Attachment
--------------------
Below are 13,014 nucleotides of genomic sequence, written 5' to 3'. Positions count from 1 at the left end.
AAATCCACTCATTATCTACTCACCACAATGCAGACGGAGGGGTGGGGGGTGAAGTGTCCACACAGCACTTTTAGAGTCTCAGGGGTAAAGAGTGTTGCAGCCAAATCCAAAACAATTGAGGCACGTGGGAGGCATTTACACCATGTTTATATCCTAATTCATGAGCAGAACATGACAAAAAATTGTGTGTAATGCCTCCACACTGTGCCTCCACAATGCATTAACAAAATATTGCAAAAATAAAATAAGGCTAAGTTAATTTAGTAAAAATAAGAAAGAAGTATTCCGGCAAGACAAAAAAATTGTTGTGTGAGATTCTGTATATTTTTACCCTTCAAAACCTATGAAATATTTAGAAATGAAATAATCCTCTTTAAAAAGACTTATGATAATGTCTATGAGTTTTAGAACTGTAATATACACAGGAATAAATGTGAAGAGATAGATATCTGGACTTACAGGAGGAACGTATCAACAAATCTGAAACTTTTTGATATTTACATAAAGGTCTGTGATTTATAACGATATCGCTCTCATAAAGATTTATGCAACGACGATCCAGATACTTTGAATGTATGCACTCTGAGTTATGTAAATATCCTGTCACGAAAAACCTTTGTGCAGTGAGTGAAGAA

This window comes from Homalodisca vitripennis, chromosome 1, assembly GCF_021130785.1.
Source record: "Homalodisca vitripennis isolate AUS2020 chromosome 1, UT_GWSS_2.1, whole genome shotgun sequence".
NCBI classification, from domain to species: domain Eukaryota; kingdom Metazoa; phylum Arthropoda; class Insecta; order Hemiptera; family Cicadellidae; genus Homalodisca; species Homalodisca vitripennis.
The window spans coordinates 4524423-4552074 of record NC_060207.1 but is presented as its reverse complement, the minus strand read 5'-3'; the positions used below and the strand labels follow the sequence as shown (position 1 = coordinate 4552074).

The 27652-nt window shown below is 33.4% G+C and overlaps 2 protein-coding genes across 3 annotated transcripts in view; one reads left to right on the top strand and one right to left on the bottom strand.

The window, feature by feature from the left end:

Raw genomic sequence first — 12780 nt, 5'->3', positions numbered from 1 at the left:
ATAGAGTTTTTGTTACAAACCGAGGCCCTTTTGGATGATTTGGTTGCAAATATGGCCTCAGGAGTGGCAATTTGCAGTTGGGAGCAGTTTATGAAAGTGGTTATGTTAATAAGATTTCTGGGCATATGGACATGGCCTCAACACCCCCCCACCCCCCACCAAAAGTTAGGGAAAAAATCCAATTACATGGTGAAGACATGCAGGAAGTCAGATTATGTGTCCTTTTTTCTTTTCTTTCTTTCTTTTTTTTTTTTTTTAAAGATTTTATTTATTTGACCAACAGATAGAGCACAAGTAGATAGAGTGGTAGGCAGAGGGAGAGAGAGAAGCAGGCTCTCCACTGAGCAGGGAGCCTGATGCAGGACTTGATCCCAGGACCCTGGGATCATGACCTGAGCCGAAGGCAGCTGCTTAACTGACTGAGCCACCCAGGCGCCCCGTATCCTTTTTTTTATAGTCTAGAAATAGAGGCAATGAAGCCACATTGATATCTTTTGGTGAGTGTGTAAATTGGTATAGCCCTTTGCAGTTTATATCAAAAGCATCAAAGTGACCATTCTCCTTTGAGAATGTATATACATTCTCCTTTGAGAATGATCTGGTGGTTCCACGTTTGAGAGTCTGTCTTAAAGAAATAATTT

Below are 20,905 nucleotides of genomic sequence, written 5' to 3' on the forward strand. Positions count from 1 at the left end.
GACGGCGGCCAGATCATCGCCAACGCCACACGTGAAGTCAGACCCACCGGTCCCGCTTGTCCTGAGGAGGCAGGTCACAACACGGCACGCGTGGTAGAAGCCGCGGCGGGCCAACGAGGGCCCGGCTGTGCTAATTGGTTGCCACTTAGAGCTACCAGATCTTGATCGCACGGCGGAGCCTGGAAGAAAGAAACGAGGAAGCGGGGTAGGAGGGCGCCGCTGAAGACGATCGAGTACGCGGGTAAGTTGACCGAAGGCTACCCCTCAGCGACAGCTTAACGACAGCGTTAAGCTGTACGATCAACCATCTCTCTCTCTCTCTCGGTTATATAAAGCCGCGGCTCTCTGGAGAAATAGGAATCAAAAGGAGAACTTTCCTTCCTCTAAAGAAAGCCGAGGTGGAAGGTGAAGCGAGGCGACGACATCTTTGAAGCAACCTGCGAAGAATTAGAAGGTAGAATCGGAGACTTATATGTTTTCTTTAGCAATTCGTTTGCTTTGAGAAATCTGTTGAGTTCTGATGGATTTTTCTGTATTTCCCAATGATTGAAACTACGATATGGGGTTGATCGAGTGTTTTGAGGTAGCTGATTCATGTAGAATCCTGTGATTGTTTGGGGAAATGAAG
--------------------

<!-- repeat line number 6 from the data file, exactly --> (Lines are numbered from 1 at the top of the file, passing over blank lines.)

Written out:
The window spans coordinates 4524423-4552074 of record NC_060207.1 but is presented as its reverse complement, the minus strand read 5'-3'; the positions used below and the strand labels follow the sequence as shown (position 1 = coordinate 4552074).